Poster A126, Saturday, March 25, 5:00 – 7:00 pm, Pacific Concourse
Using ERPs to Dissociate the Neurocognitive Processes Underlying Knowledge Extension through Memory Integration in Adults
Nicole L. Varga1, Patricia J. Bauer1; 1Emory University
To build a general knowledge base, it is imperative that individuals acquire, integrate, and further extend knowledge across experiences. For instance, in one episode an individual may learn that George Washington was the first president. In a separate episode s/he may then learn that Washington was the commander of the Continental Army. Integration of the information in memory may then support self-derivation of the new knowledge that the leader of the Continental Army was also the first president. Despite a considerable amount of fMRI research aimed at further elucidating the neuroanatomical regions supporting this ability, a consensus has yet to be reached with regards to the precise neurocognitive processes involved. In the present research, we capitalized on the high temporal resolution of event-related potentials (ERPs) to isolate the distinct processes associated with successful integration and further extension of new factual knowledge. Adults read novel, related stem facts and were tested for self-derivation of novel integration facts while ERPs were recorded. Consistent with current theoretical models, three temporally-staged processes were implicated during integration of a second, related fact: (1) detection of a deviation between newly and previously learned information, (2) interpretation of the mismatch, and (3) binding of the relation in memory. During the test for self-derivation, a single ERP was elicited, which presumably reflected recombination of previously integrated knowledge. Together, the present research provides an understanding of the time-course of neural processing associated with the formation of a knowledge base, as well as insight into the cognitive functions involved.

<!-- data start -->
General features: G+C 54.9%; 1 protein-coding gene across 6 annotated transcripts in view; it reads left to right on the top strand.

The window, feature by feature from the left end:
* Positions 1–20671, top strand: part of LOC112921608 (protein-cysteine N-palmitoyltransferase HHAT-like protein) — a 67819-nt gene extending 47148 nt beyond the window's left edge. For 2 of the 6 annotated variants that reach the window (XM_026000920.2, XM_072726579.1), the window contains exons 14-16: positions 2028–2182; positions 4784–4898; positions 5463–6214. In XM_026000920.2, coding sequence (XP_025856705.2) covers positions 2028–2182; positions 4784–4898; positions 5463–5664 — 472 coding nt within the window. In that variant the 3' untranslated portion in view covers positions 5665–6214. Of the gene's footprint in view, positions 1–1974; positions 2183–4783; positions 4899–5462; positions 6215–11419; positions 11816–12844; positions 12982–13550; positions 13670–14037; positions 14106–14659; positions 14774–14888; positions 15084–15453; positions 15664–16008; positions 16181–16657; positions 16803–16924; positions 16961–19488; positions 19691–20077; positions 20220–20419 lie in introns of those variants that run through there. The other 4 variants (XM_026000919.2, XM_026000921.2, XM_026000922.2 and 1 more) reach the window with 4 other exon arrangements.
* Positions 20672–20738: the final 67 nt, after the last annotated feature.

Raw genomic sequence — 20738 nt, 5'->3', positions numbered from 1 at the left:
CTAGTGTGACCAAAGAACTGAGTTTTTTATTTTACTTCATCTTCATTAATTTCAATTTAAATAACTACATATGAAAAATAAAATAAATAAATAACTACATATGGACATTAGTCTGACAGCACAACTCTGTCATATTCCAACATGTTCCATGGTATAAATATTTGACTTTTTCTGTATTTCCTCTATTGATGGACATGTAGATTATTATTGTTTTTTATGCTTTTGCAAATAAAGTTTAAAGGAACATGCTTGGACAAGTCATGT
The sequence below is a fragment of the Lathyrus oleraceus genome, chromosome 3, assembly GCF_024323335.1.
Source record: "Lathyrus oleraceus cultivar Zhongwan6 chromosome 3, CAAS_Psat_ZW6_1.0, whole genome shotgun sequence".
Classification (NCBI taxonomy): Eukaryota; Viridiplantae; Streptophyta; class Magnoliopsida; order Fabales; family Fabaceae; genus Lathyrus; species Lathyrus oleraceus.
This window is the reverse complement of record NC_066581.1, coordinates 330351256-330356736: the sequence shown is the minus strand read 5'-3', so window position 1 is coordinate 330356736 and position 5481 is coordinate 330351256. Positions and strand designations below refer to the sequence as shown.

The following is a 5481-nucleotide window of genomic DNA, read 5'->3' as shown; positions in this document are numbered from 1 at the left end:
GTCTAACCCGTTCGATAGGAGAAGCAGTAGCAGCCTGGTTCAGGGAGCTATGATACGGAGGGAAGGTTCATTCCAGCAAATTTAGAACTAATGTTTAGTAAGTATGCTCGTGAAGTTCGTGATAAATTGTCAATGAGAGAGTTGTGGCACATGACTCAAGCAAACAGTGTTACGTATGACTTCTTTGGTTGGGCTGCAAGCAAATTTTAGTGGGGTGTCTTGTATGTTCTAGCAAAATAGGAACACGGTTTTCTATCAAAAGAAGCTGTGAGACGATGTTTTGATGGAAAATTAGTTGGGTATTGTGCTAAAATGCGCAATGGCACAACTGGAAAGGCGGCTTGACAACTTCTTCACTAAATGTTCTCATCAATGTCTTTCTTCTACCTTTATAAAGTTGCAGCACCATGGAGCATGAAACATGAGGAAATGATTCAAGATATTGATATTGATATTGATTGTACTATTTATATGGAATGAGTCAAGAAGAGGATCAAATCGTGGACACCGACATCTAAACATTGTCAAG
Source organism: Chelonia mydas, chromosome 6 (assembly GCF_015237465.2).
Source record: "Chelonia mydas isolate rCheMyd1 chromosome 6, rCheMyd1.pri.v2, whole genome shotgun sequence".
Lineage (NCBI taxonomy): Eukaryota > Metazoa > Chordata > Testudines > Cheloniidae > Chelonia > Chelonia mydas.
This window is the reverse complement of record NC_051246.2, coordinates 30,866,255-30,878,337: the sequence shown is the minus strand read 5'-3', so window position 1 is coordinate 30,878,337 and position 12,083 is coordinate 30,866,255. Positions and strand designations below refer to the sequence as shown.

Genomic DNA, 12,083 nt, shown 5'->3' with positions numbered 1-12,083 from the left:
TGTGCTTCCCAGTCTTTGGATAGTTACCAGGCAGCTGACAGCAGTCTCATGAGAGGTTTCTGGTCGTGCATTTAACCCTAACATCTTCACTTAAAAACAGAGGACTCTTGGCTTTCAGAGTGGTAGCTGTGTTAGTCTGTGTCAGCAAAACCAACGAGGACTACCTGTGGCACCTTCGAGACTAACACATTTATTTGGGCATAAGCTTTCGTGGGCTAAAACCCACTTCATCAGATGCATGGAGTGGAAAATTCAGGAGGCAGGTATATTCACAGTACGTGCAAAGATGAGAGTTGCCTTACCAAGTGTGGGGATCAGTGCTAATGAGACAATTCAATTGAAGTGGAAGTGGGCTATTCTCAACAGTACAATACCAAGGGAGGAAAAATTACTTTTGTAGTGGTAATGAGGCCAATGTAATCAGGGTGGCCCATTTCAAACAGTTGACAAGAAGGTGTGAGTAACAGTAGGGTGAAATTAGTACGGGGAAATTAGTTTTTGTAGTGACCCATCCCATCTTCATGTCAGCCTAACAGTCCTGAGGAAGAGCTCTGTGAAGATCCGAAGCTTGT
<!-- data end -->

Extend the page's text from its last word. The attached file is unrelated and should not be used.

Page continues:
Topic Area: LONG-TERM MEMORY: Semantic